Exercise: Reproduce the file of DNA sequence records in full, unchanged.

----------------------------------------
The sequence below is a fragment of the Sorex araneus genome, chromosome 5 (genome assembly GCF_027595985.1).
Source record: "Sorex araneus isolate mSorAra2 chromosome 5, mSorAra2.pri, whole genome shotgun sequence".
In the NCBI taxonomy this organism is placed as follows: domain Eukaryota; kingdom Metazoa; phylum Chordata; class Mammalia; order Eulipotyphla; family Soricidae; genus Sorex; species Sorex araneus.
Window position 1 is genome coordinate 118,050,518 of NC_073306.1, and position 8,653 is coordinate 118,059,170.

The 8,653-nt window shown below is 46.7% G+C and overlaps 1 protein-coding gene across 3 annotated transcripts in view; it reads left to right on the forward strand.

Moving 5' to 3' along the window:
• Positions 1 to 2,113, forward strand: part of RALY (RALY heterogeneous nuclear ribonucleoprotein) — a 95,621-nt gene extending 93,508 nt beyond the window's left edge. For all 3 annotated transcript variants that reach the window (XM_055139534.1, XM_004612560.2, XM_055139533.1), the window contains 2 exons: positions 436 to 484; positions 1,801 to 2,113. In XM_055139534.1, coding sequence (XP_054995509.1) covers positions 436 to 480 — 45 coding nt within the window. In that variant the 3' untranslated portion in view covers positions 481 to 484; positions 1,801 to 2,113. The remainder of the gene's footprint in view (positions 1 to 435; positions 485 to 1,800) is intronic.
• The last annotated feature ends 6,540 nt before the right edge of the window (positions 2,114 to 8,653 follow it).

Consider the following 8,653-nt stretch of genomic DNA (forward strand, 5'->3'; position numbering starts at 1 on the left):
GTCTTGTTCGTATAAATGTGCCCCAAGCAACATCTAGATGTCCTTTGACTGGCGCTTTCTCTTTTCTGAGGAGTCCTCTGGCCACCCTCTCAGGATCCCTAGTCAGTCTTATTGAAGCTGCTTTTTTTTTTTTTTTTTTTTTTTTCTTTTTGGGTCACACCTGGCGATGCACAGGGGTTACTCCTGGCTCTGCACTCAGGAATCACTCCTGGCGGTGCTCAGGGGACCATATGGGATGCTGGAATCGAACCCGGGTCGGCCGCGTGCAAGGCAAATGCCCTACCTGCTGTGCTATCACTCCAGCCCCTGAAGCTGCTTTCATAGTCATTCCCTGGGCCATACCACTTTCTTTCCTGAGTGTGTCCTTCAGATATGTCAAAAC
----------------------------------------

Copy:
The sequence below is a fragment of the Sorex araneus genome, chromosome 5 (genome assembly GCF_027595985.1).
Source record: "Sorex araneus isolate mSorAra2 chromosome 5, mSorAra2.pri, whole genome shotgun sequence".
In the NCBI taxonomy this organism is placed as follows: domain Eukaryota; kingdom Metazoa; phylum Chordata; class Mammalia; order Eulipotyphla; family Soricidae; genus Sorex; species Sorex araneus.
Window position 1 is genome coordinate 118,050,518 of NC_073306.1, and position 8,653 is coordinate 118,059,170.

The 8,653-nt window shown below is 46.7% G+C and overlaps 1 protein-coding gene across 3 annotated transcripts in view; it reads left to right on the forward strand.

Moving 5' to 3' along the window:
• Positions 1 to 2,113, forward strand: part of RALY (RALY heterogeneous nuclear ribonucleoprotein) — a 95,621-nt gene extending 93,508 nt beyond the window's left edge. For all 3 annotated transcript variants that reach the window (XM_055139534.1, XM_004612560.2, XM_055139533.1), the window contains 2 exons: positions 436 to 484; positions 1,801 to 2,113. In XM_055139534.1, coding sequence (XP_054995509.1) covers positions 436 to 480 — 45 coding nt within the window. In that variant the 3' untranslated portion in view covers positions 481 to 484; positions 1,801 to 2,113. The remainder of the gene's footprint in view (positions 1 to 435; positions 485 to 1,800) is intronic.
• The last annotated feature ends 6,540 nt before the right edge of the window (positions 2,114 to 8,653 follow it).

Consider the following 8,653-nt stretch of genomic DNA (forward strand, 5'->3'; position numbering starts at 1 on the left):
GTCTTGTTCGTATAAATGTGCCCCAAGCAACATCTAGATGTCCTTTGACTGGCGCTTTCTCTTTTCTGAGGAGTCCTCTGGCCACCCTCTCAGGATCCCTAGTCAGTCTTATTGAAGCTGCTTTTTTTTTTTTTTTTTTTTTTTTCTTTTTGGGTCACACCTGGCGATGCACAGGGGTTACTCCTGGCTCTGCACTCAGGAATCACTCCTGGCGGTGCTCAGGGGACCATATGGGATGCTGGAATCGAACCCGGGTCGGCCGCGTGCAAGGCAAATGCCCTACCTGCTGTGCTATCACTCCAGCCCCTGAAGCTGCTTTCATAGTCATTCCCTGGGCCATACCACTTTCTTTCCTGAGTGTGTCCTTCAGATATGTCAAAAC